Monday, March 28, 2011

he lives in our hearts

Señorita Reina holds up a black and white drawing of a bespectacled man with a red bishop's hat. "Who knows who this is?"

"MONSENOR ROMEEEEROOO!!!" cries a chorus of children.

"And who is Monseñor Romero?" she asks the crowd at Monday's morning assembly.

One by one the braver kids run up to the microphone, excited to be able to talk (or scream) into it for a moment.

"...hee.. he... um... they killed him because he told the truth!"
"he walked with the poor!"
"he was a man who liked to visit the communities!!"
"...they shot him with a bullet in his heart..."

"And where does Monseñor Romero live now? In our..."


In public schools in El Salvador, Archbishop Oscar Romero's story is quite silenced. The schools here do not actually teach about El Salvador's recent history - because it's still too current, still too relevant to the national reality. And that's no coincidence. Those who have been in power have intentionally silenced that story, but in small ways the people keep it alive. Like at Centro Hogar. We are not a public school, so we pretty much do what we want. This entire week in celebration of the 31st anniversary of his assassination on March 24th, each morning a different class section did their own artistic interpretation of his story. In the classrooms all week, the teachers taught about who he was, how he spoke for the poor, and why he died. And how he stills lives. (In our...? Hearts!!)

Materno II, the kids from about 2 and and half to three and a half years, put on a little play. Now, keep in mind, these are LITTLE kids, most of whom can barely speak audibly. But even three-year-olds can understand what it means to share with the poor, to bring clothes and medicine and food to poor people, to tell the truth.

Edrian Ely, one of my favorites (don't tell the others) does not speak. He has a physical disability that has delayed his speech development, but he is an extremely bright, loving, energetic little boy. He was Romero in Materno II's play on Wednesday morning. He carried a giant basket about as big as him around the stage, filled with clothes and toy food and medicine. He went to the communities. And as Señorita Lucy narrated ("Monseñor Romero loved to visit the communities... he loved to share the word of God... and he always listened to what the poor told him...), Ely acted out her words, visiting the groups of kids on the stage, giving them what he carried in his basket, sitting on the floor and flipping through a Bible.

And what was the word of God that Romero preached, according to Materno II?

We should always share what we have, even if we only have a little, and we should always tell the truth, even when we are scared.

It's really that simple. Thanks, babies. Thanks, Romero.

Sunday, March 20, 2011


I hate reading blog posts that start with "sorry I've been gone for so long...." So instead, I'll just say that life has been moving faster than I can keep up with, and as this place becomes my home more and more, there are fewer stories I feel I can share with you. It's not that nothing is happening; there is a lot happening. It's just, sometimes the new wears off and it becomes harder to recognize the extraordinary in my ordinary life. But I need to take the time to reflect, process, and share stories. It's good for me. And I know there are stories worth sharing. It is just a matter of paying attention.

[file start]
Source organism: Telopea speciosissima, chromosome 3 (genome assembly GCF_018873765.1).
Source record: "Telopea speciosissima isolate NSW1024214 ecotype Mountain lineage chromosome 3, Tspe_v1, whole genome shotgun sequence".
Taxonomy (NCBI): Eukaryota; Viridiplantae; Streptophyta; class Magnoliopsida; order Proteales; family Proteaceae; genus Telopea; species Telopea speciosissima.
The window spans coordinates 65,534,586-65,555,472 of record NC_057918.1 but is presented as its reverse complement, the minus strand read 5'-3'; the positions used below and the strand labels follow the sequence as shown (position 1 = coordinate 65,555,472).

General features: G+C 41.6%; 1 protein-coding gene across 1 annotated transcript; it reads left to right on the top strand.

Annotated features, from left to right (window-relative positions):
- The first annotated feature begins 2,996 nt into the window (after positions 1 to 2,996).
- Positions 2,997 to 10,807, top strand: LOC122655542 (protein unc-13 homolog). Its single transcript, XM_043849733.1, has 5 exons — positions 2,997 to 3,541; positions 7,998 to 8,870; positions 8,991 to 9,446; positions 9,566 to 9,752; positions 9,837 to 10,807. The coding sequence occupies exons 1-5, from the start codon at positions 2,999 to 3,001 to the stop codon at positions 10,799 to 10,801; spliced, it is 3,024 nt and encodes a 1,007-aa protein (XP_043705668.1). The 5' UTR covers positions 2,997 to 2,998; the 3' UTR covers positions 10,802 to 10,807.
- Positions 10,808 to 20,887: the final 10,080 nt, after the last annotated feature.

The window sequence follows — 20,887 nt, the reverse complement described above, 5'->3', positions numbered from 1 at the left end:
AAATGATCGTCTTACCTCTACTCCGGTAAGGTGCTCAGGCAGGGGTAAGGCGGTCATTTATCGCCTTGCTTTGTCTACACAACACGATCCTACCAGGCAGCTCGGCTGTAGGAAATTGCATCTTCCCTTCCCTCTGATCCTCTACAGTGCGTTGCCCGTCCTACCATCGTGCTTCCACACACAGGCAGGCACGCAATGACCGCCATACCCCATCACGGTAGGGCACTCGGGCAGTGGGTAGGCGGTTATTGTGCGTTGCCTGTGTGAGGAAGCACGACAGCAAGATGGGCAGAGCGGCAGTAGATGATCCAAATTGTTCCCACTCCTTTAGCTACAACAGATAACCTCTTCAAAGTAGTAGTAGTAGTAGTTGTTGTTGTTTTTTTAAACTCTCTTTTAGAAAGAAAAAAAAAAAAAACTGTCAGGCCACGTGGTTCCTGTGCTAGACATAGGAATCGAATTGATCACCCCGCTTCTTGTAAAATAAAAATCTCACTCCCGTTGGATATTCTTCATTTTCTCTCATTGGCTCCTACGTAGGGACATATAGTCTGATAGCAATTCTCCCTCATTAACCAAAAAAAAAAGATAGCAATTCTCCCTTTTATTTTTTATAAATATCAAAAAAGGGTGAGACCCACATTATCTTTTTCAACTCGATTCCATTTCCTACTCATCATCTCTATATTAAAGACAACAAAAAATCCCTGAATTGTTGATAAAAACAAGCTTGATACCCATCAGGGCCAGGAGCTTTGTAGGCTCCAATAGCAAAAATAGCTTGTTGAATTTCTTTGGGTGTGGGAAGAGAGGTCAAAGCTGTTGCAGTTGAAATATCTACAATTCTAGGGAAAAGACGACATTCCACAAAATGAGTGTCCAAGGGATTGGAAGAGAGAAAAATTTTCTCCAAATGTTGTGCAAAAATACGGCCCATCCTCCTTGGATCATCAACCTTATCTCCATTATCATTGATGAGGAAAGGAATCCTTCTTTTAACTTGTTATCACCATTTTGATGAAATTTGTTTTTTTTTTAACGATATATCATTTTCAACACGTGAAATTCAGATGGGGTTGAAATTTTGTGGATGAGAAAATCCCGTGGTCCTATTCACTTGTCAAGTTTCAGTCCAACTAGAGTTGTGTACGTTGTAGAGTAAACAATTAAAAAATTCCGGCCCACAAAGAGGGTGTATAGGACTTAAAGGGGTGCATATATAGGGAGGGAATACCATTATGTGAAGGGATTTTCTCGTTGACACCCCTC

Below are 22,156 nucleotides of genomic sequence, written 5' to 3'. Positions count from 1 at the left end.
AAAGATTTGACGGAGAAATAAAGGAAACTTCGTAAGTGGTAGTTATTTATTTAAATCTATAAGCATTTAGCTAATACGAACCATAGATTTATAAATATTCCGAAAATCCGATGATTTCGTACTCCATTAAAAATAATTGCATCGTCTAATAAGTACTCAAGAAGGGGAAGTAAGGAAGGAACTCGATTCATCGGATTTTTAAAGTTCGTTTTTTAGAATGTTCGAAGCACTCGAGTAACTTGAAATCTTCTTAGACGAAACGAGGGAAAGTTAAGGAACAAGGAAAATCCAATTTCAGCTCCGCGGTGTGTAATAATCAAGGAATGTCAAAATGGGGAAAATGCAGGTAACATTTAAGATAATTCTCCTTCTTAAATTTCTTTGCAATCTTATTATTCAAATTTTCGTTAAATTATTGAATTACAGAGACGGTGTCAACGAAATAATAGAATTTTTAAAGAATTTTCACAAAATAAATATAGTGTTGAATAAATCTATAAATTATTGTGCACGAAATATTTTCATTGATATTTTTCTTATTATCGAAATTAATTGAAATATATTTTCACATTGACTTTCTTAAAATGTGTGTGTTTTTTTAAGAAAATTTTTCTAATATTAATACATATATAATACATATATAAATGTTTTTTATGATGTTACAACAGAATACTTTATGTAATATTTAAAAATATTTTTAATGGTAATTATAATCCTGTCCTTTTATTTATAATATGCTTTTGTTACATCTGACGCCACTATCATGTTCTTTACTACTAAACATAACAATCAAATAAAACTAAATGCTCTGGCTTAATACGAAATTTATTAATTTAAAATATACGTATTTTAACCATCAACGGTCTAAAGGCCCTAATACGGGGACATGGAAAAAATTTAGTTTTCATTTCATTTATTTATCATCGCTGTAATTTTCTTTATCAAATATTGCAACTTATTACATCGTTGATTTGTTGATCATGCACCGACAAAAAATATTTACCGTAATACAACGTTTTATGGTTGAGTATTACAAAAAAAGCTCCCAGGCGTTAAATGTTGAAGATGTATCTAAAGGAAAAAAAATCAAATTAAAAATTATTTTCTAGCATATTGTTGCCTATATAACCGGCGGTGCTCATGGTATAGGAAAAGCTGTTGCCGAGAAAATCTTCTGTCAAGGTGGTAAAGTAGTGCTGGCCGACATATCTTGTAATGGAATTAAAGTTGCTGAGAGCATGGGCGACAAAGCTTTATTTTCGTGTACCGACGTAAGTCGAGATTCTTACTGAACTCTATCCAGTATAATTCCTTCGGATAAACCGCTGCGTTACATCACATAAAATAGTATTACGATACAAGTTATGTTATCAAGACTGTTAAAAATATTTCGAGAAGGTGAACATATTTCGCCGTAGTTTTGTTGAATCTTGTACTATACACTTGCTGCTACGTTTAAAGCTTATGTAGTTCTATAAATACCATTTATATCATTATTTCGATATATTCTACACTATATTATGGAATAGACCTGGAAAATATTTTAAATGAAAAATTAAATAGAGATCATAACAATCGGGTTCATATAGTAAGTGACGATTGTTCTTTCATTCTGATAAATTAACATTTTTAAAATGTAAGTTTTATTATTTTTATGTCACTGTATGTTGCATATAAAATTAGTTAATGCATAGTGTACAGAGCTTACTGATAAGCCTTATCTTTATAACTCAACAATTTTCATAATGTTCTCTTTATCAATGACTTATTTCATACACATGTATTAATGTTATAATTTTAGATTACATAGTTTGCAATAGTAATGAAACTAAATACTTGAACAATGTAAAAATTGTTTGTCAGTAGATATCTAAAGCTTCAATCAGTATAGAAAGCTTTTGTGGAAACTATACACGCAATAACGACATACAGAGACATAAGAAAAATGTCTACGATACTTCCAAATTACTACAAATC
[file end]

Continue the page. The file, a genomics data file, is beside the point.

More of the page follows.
This past week, I joined the other members of the Volunteer Missionary Movement (VMM) for our annual retreat. There are volunteers serving in El Salvador, Nicaragua, and Guatemala, and this retreat is the only time of the year when we are all together. We come together to share stories and just be community for one another. I am lucky to be a part of this beautiful community, surrounded by a lot of wisdom and compassion.

The retreat was at the top of a mountain overlooking Lake Atitlan in Guatemala, which is actually the most beautiful place I have ever been in my life. The lake is enormous, and surrounded by ancient volcanoes and little towns and villages. I wish I could share with you the deep peace that comes with being in that place. There is some kind of ancient wisdom there but I just couldn't wrap my head around it. The stars feel really close. And there is something about being in BIG nature - nature that makes you feel small and humble - that is so good for my soul. It reminds that all my problems and worries and really nothing at all.

I want to share stories from my life, but it is hard. Some things are really heavy. There is a lot of suffering in the world. And some of it touches me. The thing that brings me hope in the midst of the harsh reality, though, is beauty. There is so much beauty.

More later. For now, I am reflecting on the VMM Spirit and Lifestyle. Read it. I connect with this mission on a deep level, but I just don't have the words to say any more right now.